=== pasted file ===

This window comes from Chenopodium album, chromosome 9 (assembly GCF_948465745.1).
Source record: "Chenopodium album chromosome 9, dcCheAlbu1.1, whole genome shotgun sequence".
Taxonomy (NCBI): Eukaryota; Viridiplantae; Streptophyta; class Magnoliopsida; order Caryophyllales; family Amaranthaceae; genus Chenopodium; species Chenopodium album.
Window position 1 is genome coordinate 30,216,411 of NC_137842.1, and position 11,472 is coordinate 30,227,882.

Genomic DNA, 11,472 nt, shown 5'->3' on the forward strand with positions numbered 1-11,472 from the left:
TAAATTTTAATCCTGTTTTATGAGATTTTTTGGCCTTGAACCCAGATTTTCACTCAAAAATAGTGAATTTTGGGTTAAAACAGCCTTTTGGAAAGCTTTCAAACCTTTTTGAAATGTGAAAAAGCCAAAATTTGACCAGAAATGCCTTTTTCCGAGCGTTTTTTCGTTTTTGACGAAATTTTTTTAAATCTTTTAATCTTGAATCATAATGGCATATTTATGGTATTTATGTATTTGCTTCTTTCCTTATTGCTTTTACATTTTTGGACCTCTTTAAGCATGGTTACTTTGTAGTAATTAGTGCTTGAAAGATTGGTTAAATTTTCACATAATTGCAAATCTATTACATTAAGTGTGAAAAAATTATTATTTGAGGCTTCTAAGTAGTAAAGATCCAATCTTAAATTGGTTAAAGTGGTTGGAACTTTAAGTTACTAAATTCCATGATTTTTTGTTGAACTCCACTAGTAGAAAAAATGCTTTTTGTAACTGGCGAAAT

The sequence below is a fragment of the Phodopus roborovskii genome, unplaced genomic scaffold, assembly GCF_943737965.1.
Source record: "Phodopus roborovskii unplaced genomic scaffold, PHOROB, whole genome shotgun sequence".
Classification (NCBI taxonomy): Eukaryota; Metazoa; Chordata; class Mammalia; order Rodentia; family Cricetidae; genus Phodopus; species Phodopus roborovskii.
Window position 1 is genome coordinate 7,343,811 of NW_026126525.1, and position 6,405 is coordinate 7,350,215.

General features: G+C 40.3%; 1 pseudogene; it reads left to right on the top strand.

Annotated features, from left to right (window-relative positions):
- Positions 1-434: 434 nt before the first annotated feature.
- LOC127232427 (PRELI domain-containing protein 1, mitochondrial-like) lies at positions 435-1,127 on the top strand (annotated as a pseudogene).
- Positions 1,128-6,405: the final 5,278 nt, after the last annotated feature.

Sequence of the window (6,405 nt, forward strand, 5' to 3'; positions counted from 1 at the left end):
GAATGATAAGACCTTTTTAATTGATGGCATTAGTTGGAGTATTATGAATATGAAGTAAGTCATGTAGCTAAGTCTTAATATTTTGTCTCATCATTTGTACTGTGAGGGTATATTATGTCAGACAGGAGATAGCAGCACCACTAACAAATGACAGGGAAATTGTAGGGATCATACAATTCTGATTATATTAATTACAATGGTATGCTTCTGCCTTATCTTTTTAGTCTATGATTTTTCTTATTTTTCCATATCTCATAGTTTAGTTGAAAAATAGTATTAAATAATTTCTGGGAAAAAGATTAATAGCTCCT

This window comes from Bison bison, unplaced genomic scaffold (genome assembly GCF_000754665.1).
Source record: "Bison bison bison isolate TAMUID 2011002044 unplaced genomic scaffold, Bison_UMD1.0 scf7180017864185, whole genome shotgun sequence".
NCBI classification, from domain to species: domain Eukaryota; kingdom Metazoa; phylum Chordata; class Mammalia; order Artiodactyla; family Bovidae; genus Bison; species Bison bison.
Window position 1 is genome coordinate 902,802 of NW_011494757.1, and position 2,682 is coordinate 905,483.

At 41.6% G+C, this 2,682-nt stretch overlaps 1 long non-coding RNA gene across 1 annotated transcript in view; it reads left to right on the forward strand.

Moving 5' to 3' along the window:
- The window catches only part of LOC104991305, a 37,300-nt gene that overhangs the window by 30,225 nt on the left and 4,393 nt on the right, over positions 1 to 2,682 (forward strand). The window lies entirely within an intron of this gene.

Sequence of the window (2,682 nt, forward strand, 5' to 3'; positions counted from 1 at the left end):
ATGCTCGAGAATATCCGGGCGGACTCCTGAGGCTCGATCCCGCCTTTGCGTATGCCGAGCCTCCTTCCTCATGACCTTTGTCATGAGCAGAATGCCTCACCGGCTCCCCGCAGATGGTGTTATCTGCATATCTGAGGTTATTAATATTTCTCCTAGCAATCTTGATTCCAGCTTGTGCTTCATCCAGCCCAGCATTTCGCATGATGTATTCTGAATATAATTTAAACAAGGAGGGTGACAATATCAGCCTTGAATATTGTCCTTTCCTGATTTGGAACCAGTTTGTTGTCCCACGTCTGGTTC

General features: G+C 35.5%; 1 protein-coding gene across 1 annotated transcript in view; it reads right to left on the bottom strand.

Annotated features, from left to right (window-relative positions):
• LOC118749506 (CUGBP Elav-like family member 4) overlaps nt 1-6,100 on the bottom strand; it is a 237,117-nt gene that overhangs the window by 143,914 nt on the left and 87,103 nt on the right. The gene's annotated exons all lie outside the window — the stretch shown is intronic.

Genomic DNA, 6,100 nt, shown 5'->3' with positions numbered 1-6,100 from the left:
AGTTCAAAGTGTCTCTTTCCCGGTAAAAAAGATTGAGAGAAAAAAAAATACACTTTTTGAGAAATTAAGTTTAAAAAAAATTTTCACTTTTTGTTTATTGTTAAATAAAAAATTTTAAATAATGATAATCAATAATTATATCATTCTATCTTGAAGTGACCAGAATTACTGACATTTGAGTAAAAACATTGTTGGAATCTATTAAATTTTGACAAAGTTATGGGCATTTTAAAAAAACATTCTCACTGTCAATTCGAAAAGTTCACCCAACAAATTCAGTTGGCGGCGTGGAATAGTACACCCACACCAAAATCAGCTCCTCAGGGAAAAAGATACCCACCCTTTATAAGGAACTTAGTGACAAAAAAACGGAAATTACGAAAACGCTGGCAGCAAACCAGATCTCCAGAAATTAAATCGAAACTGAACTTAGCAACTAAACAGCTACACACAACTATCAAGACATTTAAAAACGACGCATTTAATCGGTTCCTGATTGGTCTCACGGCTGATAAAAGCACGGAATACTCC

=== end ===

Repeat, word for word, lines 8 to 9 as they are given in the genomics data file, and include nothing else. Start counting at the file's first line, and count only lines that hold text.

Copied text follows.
Source record: "Phodopus roborovskii unplaced genomic scaffold, PHOROB, whole genome shotgun sequence".
Classification (NCBI taxonomy): Eukaryota; Metazoa; Chordata; class Mammalia; order Rodentia; family Cricetidae; genus Phodopus; species Phodopus roborovskii.